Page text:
Intestinal Parasites




Intestinal parasites live in your intestinal tract.  They are larger than bacteria but usually so small that you cannot see them with the naked eye.  You are usually infected by ingesting them after touching something carrying the eggs and then handling food or touching your mouth.  Inadequately cooked meat or contaminated water will also contain parasites and their eggs.


There are two major groups of parasites:


1  Protozoans

One-celled organisms like the amoeba which cause Giardia and John Gerard's colitis.


2  Nematodes(roundworms) & Cestodes (tapeworms)

The worms attach themselves to the lining of the small intestine, causing internal bleeding and loss of nutrients. People infested with worms may have no symptoms or may slowly become anemic.  Enterobius vermicularis, or pinworm, causes irritation and sleep disturbances.

Nearly all adults, in all parts of the world, carry parasites

Common Parasites

There are a number of common parasites which can live in the human body.

Protozoan are organisms that live in the blood, tissues and intestines. Although exceptionally small, these parasites may remain active in the human body for an entire lifetime, causing multiple complications.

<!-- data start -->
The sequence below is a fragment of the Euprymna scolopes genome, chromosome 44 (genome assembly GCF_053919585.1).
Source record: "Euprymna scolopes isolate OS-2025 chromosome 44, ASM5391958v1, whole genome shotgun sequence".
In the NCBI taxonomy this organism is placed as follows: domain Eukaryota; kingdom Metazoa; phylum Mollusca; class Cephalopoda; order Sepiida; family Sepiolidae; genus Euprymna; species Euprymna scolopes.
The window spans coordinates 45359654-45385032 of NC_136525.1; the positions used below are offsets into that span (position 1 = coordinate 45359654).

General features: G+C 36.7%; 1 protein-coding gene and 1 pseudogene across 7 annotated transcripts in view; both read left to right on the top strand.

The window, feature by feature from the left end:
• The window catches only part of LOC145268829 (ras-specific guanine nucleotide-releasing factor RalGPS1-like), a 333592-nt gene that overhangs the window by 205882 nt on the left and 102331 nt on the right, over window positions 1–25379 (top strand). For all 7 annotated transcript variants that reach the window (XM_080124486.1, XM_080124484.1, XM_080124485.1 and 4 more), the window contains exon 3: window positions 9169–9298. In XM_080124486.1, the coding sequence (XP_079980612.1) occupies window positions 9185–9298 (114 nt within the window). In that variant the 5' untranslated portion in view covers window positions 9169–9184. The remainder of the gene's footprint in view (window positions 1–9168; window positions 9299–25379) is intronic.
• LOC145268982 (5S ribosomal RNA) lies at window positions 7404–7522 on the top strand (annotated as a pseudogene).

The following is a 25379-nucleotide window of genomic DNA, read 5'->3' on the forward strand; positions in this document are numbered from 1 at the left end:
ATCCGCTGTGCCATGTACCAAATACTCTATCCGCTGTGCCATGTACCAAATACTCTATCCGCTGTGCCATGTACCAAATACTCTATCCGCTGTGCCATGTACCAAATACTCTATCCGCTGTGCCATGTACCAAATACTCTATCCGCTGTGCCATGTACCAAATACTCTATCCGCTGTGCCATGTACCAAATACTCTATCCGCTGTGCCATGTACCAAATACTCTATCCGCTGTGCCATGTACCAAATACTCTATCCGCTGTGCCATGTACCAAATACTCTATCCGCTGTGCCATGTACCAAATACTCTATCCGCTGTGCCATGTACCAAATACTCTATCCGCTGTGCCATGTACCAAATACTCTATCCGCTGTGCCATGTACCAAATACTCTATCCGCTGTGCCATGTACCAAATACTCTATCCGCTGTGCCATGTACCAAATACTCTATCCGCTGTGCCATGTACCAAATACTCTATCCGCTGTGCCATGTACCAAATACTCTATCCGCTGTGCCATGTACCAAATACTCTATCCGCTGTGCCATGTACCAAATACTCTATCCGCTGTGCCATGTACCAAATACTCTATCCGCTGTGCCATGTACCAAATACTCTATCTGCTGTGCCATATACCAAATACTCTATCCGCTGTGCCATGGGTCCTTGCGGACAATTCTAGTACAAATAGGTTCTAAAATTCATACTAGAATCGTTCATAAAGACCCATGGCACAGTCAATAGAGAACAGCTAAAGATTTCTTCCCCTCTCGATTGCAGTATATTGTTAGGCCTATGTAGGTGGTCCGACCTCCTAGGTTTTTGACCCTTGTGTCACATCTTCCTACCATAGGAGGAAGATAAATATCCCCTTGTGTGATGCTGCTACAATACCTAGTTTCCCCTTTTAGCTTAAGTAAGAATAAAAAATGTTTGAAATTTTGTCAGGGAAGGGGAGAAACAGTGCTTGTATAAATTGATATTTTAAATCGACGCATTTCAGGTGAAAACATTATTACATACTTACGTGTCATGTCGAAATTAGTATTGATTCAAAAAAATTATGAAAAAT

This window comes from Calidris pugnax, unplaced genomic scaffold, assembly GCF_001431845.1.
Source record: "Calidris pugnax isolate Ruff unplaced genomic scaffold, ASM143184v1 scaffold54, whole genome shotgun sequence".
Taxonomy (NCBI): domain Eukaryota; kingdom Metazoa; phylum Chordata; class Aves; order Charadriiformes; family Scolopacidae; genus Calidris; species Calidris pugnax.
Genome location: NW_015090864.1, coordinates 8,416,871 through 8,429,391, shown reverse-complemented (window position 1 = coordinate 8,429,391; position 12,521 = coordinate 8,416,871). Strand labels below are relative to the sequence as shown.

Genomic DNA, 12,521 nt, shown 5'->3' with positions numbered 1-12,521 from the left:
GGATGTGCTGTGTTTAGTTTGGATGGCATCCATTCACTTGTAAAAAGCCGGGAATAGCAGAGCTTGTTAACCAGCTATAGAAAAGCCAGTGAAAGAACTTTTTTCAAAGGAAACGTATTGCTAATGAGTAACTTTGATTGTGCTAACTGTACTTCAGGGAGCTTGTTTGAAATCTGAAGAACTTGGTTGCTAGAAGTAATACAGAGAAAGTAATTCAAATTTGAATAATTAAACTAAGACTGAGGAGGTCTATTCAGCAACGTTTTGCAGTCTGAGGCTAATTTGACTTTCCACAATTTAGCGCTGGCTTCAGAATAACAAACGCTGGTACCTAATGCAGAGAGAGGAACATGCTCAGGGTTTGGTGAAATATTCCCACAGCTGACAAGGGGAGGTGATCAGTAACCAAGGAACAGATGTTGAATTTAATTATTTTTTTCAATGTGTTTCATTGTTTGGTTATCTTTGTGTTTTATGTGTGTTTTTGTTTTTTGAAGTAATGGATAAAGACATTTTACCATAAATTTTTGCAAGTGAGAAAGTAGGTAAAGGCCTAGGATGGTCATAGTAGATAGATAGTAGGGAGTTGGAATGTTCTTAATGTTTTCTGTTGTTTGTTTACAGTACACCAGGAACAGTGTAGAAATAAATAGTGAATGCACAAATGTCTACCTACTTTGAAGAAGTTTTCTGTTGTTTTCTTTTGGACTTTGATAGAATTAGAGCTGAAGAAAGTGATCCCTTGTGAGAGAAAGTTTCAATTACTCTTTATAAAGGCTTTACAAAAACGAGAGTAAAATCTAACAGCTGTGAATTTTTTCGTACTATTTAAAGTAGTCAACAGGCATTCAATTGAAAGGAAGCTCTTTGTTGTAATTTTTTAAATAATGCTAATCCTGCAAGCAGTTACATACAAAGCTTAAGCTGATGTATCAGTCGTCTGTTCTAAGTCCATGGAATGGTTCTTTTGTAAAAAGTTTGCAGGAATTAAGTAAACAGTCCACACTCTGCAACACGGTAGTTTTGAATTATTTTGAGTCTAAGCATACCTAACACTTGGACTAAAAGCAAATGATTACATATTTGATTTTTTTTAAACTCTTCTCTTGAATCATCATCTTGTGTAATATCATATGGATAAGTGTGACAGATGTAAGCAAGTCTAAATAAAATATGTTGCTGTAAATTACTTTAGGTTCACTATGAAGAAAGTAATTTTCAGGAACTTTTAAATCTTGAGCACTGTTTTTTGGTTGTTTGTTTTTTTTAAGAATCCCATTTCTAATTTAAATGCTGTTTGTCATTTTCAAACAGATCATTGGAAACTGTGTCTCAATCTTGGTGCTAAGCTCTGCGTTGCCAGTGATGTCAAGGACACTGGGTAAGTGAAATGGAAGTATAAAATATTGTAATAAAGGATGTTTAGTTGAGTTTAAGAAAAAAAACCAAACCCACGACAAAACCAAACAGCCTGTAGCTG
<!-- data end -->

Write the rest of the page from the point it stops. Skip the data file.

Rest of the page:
Flukes (Trematodes), or flatworms, are likely the most common form of parasite found in humans worldwide. These commonly infect everyone's intestines and other tissues including the heart, lungs, liver and kidneys. All Flukes are terribly difficult to get rid of once infected, accumulating over a period of 10 to 20 years.


Roundworms (Nematodes) include the families of hookworm, pinworm, whipworm, threadworm, etc. Commonly found in the intestines and often contracted through the skin, they, like other parasites, may migrate throughout the body and present multiple symptoms of disease.


Tapeworms (Cestodes) are generally the largest of the parasites. These segmented worms, containing 50,000 eggs within each of its 3,000-4,000 segments, can release up to one million eggs per day! Some tapeworms may live as long as 25 years and can quickly reach upwards to 10 meters/33 feet in length within the gastrointestinal tract.

However, their larvae can be found in almost any organ, being capable of infecting other tissues in varying stages of its development. Parasites have survival skills which are beyond the capabilities of our Immune System, especially when the immune system is overloaded or weakened, and that's why they can generally live for years within their host.


Some tapeworms which prefer dogs and cats as their hosts can nevertheless be transmitted to humans via petting, grooming and general contact. Children are especially prone to parasites from pets by coming into contain with faeces in gardens, fields and playgrounds. These parasites can then live in a human host. Many tapeworms can live for many years and there have been recorded cases of tapeworms well over 20 years old living inside people.